Tomi Reichental Receiving his Order of Merit of the Federal Republic of Germany

Tomi with the Order of Merit of the Federal Republic of Germany

This is the moment when Tomi Reichental author, family man, holocaust survivor, and perhaps most importantly man of quiet dignity and wisdom was honoured by the President of the Federal Republic of Germany, Joachim Gauck, with the Order of Merit of the Federal Republic of Germany. The award was presented to Tomi by the German Ambassador to Ireland, Dr. Eckhard Lübkemeier in recognition of his tireless work and efforts to educate present day generations of the dangers of racism, the futility of hatred, and the perils of indifference that gave rise to the Holocaust 70 years ago.

In 1944 when Tomi was just nine years old the Gestapo entered a shop in Bratislava as part of an operation to round-up remaining Jewish Communities in Slovakia. Along with 12 other members of his family he was taken to a nearby detention camp where the elusive Nazi War Criminal Alois Brunner had the power of life and death. Tomi was soon after transferred to Belsen where he remained until he was eventually liberated by the allies in 1945. 

Tomi has been on a journey for much of his life in an effort to understand the horror of the Holocaust and perhaps most importantly the motivations of those who actively participated, shouted in support or just stood by while it happened around them. Tomi believes that intolerance starts in the hearts and minds of individuals and becomes dangerous when focused on communities or individuals who may share different national, political or religious perspectives, it can happen anywhere and it has the potential to happen again if people are not vigilant.

Despite being caught up as an innocent nine year old boy in what has become known as the darkest period in human history. A period when new and unparalleled levels of cruelty and depravity were practiced through the use of forced labour camps, death marches and gas chambers designed solely with the intention of erasing the Jewish People of Europe, Tomi still speaks of the need for reconciliation. Last year he made contact with one of the guards who kept him and others captive in Belsen and who herself was part of the system that oversaw the murder of many others who died in the Holocaust. Tomi wanted to meet her not as an accuser but in a spirit of reconciliation and to show the futility of carrying on anger and old resentments.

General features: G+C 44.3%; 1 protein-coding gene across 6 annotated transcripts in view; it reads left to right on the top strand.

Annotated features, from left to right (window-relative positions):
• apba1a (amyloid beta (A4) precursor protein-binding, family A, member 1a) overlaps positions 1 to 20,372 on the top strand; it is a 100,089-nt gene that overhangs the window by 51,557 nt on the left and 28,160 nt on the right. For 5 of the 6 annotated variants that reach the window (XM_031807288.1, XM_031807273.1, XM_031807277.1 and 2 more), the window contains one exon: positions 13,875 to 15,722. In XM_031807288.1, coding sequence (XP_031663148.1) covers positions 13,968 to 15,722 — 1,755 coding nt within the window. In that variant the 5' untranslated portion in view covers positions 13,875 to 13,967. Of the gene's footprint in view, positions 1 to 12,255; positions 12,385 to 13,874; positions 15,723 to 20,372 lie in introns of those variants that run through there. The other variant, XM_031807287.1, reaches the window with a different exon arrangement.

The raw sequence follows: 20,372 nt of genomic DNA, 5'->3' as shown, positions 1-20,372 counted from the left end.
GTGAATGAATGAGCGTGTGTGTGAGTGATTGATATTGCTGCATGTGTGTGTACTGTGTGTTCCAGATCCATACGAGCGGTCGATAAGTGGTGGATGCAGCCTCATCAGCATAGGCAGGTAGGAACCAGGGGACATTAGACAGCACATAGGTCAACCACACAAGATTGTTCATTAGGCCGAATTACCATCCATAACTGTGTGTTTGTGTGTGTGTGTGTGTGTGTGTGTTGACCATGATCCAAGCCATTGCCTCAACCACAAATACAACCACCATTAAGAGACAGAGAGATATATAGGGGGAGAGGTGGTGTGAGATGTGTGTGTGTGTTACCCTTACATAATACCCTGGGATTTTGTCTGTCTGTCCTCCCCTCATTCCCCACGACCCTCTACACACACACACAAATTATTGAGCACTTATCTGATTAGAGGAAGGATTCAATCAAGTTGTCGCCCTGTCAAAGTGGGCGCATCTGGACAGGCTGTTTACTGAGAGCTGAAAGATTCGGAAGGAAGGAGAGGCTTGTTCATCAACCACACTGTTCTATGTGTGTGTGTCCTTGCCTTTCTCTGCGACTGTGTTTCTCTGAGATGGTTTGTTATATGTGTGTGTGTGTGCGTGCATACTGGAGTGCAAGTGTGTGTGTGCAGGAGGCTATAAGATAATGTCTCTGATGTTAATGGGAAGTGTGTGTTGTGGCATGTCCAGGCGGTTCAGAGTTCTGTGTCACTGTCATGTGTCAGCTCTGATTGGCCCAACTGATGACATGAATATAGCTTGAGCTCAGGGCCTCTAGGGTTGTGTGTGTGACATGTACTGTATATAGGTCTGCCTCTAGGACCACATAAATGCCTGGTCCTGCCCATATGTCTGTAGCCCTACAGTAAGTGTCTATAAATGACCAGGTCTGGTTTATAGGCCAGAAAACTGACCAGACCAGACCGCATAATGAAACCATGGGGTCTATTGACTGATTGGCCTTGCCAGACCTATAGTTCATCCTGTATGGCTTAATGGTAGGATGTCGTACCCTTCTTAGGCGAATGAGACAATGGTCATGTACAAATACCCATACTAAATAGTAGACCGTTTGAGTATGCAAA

Tomi now travels around Ireland telling of his experiences, sharing the wisdom he has developed over the course of his extraordinary life. He believes that hating people you don’t know because of their nationality, political views or their religion is a taught process not a thought process. And so Tomi encourages the children in school as well as older gatherings to think about the obligations and responsibilities we have to each other as fellow citizens and human beings.

 

Press Statement from the German Embassy in Dublin.

 

Note on the Award

The Order of Merit of the Federal Republic of Germany was instituted in 1951 by Federal President Theodor Heuss. It is the only honour that may be awarded in all fields of endeavour and is the highest tribute the Federal Republic of Germany can pay to individuals for services to the nation.
The Order of Merit may be awarded to Germans as well as foreigners for achievements in the political, economic, social or intellectual realm and for all kinds of outstanding services to the nation in the field of social, charitable or philanthropic work.

Official Information On the Award